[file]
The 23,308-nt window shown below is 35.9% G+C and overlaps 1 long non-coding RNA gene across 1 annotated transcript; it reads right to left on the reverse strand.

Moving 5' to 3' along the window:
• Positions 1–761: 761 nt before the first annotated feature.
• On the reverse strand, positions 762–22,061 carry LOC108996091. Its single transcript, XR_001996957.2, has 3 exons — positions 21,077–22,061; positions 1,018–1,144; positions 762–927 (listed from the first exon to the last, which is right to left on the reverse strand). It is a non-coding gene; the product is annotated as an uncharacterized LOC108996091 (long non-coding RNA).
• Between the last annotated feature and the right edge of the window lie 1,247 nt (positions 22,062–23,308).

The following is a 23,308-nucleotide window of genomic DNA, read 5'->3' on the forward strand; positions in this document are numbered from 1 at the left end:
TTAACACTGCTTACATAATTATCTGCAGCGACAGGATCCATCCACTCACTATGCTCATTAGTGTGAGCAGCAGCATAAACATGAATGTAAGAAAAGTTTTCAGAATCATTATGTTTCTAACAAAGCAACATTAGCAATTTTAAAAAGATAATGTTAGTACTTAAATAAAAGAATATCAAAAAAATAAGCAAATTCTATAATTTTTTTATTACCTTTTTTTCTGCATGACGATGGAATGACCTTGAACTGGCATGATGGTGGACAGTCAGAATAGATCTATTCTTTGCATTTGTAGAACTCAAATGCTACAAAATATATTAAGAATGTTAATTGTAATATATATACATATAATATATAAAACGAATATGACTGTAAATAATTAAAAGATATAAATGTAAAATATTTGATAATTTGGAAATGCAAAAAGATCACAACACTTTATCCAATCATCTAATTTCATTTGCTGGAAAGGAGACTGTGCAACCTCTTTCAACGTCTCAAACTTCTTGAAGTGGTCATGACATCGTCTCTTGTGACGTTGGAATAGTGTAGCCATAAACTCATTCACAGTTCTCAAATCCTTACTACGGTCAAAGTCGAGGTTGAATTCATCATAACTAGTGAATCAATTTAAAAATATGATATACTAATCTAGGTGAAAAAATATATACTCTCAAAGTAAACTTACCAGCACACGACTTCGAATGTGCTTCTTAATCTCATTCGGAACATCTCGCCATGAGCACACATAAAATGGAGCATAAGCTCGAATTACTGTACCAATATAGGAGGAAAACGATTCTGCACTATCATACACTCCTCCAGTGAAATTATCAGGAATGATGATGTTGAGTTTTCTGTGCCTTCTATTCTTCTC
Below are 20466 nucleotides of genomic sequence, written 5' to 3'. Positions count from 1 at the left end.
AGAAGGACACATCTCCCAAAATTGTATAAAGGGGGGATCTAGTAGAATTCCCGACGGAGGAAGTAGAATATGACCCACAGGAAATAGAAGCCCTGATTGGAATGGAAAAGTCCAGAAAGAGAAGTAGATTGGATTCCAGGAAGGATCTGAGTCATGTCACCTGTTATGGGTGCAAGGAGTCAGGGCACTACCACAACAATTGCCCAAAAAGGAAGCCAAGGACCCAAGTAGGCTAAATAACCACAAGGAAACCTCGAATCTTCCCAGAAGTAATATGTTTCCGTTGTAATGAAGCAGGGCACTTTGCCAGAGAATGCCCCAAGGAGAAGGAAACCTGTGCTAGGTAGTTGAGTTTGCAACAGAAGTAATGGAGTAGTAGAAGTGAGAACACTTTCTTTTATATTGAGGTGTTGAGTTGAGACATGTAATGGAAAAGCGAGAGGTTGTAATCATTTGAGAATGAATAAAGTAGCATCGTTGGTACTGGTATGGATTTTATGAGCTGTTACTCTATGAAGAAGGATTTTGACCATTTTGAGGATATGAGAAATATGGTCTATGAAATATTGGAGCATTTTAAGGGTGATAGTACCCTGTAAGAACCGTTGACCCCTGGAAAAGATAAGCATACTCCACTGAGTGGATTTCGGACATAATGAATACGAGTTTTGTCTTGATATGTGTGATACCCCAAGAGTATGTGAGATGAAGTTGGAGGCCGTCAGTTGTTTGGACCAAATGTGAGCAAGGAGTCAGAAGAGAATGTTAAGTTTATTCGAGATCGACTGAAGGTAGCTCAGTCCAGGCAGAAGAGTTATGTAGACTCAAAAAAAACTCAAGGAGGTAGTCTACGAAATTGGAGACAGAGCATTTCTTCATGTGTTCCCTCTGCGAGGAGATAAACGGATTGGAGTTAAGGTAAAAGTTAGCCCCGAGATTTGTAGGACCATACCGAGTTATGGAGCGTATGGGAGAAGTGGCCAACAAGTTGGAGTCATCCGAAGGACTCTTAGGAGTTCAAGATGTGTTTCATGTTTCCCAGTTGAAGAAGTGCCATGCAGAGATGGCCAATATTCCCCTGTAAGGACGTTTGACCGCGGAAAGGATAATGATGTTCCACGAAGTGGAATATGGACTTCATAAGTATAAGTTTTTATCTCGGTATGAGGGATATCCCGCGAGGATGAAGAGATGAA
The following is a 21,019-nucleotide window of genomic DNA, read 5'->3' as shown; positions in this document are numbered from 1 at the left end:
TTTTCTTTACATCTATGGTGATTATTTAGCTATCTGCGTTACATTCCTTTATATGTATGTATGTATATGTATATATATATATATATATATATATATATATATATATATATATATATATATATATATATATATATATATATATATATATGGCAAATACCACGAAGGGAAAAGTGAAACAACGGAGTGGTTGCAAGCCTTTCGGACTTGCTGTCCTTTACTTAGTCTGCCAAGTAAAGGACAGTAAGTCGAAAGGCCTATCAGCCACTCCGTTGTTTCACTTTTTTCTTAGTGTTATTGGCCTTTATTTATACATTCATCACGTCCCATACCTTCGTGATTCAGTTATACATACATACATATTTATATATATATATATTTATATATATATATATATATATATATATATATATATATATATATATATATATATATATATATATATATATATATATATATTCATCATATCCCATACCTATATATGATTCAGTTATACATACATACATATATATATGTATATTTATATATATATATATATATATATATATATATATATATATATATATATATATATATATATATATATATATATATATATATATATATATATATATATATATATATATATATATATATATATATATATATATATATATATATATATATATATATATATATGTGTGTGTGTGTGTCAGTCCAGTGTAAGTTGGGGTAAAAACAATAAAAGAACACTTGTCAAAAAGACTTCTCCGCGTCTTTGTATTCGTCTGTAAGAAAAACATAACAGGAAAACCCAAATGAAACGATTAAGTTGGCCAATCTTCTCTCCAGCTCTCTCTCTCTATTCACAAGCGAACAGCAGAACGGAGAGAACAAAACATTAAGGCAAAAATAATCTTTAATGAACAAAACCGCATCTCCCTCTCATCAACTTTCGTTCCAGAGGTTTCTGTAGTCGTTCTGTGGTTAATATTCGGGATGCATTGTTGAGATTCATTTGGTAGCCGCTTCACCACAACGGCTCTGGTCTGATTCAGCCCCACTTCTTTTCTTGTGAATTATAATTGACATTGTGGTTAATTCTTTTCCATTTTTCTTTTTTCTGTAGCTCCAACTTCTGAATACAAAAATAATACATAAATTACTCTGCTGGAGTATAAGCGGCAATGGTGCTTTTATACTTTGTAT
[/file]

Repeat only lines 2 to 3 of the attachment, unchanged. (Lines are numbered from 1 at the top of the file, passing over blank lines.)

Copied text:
Moving 5' to 3' along the window:
• Positions 1–761: 761 nt before the first annotated feature.